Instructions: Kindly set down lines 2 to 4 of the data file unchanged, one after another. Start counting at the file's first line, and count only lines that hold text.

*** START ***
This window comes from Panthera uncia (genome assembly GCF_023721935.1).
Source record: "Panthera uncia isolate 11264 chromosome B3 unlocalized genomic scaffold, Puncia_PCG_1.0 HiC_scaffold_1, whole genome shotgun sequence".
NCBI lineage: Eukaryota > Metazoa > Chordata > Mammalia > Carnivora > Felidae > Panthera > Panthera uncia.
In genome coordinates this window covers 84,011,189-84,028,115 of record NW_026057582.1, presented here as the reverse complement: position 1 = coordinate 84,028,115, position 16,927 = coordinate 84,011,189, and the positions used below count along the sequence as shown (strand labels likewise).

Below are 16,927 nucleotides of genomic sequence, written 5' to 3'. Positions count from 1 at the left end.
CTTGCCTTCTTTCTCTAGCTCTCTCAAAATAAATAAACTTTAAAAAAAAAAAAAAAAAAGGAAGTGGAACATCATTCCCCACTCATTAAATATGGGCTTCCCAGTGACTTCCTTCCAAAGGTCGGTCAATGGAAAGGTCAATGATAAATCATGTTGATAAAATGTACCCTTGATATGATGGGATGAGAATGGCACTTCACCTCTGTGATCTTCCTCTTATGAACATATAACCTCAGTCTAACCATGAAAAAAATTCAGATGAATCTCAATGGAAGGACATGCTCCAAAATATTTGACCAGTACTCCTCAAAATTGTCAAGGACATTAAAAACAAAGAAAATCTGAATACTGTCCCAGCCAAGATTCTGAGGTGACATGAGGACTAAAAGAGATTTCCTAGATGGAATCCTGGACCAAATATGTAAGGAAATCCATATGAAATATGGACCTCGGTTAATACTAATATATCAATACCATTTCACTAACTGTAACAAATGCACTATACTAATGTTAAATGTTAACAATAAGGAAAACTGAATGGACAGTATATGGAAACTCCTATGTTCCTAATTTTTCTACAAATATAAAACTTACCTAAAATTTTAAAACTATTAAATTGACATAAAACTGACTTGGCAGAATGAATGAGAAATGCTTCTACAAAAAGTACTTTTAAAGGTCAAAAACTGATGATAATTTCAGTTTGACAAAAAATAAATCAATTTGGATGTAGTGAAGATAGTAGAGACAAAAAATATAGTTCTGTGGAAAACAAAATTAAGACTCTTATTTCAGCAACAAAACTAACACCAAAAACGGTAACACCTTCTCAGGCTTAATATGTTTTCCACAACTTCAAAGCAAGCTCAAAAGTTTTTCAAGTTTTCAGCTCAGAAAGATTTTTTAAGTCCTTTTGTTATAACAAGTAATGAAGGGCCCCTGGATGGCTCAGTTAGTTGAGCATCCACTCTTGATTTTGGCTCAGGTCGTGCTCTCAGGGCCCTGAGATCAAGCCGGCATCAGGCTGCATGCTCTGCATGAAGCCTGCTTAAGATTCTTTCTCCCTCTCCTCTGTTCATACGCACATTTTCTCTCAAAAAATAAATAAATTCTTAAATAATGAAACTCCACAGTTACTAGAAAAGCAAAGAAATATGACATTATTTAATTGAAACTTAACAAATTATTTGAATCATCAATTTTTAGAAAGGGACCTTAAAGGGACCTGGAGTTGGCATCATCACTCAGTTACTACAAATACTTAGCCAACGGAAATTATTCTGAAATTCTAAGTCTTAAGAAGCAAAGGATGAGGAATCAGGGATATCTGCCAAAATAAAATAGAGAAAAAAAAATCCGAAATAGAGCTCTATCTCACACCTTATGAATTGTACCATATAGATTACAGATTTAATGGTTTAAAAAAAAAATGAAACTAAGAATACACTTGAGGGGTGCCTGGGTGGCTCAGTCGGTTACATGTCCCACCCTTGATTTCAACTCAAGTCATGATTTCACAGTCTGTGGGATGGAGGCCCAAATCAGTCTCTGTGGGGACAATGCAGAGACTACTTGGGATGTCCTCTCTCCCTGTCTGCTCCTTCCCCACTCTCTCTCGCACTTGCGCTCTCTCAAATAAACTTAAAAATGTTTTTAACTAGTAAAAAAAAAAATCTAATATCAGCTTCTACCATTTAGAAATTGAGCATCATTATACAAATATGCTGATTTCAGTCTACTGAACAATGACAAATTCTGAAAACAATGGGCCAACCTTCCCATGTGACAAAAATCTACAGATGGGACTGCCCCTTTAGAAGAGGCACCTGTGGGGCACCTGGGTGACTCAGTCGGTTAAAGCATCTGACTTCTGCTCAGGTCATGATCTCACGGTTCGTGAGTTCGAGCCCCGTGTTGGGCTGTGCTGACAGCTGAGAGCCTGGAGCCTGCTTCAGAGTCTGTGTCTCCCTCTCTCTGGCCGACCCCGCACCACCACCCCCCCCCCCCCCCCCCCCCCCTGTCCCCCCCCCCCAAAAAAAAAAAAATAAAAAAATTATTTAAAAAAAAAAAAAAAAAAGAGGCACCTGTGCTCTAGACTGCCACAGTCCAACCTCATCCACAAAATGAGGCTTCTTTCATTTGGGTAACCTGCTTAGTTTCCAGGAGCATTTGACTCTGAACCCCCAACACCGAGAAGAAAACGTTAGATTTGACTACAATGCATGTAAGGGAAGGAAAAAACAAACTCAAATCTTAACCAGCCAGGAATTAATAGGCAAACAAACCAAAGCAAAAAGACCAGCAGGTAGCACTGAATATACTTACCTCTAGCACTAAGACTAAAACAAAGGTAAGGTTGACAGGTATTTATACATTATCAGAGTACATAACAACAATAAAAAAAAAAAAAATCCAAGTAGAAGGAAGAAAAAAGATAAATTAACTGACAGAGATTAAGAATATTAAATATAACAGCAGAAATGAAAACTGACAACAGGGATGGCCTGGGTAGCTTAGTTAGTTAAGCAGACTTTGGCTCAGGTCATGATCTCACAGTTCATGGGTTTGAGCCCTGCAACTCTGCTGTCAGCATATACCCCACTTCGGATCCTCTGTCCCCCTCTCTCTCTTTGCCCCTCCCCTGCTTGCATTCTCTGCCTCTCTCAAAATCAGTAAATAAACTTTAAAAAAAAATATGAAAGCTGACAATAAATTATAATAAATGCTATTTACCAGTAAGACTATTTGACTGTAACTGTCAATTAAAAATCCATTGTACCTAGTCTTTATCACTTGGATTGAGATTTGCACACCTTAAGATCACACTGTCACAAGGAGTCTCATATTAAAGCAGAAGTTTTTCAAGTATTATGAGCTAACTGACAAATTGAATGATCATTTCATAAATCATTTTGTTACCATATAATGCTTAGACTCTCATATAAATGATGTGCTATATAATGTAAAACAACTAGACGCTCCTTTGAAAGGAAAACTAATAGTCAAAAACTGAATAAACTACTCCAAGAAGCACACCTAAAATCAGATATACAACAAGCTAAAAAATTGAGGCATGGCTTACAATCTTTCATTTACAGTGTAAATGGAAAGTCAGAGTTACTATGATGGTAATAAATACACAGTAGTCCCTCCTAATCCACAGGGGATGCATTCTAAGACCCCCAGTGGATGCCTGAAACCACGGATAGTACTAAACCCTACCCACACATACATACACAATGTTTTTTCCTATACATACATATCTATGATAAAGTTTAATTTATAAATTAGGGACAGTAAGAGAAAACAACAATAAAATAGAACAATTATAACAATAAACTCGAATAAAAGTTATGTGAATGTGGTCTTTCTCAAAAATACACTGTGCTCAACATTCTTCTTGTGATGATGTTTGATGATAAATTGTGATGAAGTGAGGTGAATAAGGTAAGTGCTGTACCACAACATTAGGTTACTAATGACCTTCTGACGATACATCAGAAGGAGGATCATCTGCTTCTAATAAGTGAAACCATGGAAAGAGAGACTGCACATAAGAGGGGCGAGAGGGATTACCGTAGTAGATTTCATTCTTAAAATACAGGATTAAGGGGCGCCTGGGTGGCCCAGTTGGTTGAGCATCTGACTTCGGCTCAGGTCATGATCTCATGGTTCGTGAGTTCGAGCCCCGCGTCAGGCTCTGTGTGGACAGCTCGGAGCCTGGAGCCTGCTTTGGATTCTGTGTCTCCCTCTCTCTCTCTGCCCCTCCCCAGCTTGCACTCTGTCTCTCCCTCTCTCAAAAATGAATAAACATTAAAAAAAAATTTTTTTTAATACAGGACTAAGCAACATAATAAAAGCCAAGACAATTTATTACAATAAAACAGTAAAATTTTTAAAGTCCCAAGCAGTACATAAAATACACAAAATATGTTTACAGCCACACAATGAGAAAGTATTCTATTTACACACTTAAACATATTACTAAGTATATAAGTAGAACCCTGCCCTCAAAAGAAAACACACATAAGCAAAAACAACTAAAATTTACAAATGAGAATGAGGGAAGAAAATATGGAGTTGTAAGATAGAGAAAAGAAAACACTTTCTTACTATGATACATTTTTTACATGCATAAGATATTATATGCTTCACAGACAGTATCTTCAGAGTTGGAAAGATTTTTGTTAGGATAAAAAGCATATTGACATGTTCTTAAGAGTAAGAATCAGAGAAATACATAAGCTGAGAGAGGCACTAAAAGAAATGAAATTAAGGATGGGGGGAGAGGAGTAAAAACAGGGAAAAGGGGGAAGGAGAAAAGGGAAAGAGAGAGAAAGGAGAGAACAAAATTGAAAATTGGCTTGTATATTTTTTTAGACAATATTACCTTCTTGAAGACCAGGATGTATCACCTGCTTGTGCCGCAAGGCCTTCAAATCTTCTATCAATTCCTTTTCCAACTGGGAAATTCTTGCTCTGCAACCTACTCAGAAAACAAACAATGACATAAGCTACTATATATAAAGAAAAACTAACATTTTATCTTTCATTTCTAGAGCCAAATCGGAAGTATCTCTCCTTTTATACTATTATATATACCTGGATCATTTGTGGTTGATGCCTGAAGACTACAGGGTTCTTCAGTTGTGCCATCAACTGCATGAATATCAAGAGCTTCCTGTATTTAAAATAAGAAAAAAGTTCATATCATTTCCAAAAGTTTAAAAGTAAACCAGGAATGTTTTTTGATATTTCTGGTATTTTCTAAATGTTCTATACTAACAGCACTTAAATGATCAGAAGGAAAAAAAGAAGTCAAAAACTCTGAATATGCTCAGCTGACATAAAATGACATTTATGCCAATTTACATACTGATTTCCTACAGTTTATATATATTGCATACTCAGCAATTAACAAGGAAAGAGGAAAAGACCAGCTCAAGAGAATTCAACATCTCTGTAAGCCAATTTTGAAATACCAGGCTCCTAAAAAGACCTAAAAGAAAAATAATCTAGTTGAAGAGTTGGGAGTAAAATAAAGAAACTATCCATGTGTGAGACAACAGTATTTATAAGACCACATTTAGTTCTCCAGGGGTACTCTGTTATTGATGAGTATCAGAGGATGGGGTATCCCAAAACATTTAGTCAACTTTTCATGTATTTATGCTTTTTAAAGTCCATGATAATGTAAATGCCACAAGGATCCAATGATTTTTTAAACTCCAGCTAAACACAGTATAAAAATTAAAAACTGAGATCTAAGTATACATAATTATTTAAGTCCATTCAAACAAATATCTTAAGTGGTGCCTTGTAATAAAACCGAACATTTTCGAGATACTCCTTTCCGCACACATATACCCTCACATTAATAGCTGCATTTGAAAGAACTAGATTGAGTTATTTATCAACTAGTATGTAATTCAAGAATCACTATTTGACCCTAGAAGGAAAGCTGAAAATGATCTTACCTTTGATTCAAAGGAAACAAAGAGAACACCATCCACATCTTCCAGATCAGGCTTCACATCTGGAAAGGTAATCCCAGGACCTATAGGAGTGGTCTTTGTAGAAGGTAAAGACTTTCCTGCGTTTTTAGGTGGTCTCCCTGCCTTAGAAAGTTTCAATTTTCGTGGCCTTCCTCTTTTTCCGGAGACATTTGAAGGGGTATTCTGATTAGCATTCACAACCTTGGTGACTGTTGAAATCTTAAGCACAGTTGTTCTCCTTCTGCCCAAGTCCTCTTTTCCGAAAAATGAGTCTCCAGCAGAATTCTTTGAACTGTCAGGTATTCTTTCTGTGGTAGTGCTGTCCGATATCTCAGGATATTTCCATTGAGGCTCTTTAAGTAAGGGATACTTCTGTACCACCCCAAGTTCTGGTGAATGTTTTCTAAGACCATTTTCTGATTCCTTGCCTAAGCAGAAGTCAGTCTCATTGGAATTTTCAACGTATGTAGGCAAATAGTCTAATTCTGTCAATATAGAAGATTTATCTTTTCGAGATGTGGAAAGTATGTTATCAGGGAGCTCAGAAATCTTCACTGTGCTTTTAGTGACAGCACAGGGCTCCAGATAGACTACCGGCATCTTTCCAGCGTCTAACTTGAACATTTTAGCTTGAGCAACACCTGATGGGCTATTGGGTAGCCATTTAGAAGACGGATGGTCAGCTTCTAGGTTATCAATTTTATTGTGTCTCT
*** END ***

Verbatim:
Source record: "Panthera uncia isolate 11264 chromosome B3 unlocalized genomic scaffold, Puncia_PCG_1.0 HiC_scaffold_1, whole genome shotgun sequence".
NCBI lineage: Eukaryota > Metazoa > Chordata > Mammalia > Carnivora > Felidae > Panthera > Panthera uncia.
In genome coordinates this window covers 84,011,189-84,028,115 of record NW_026057582.1, presented here as the reverse complement: position 1 = coordinate 84,028,115, position 16,927 = coordinate 84,011,189, and the positions used below count along the sequence as shown (strand labels likewise).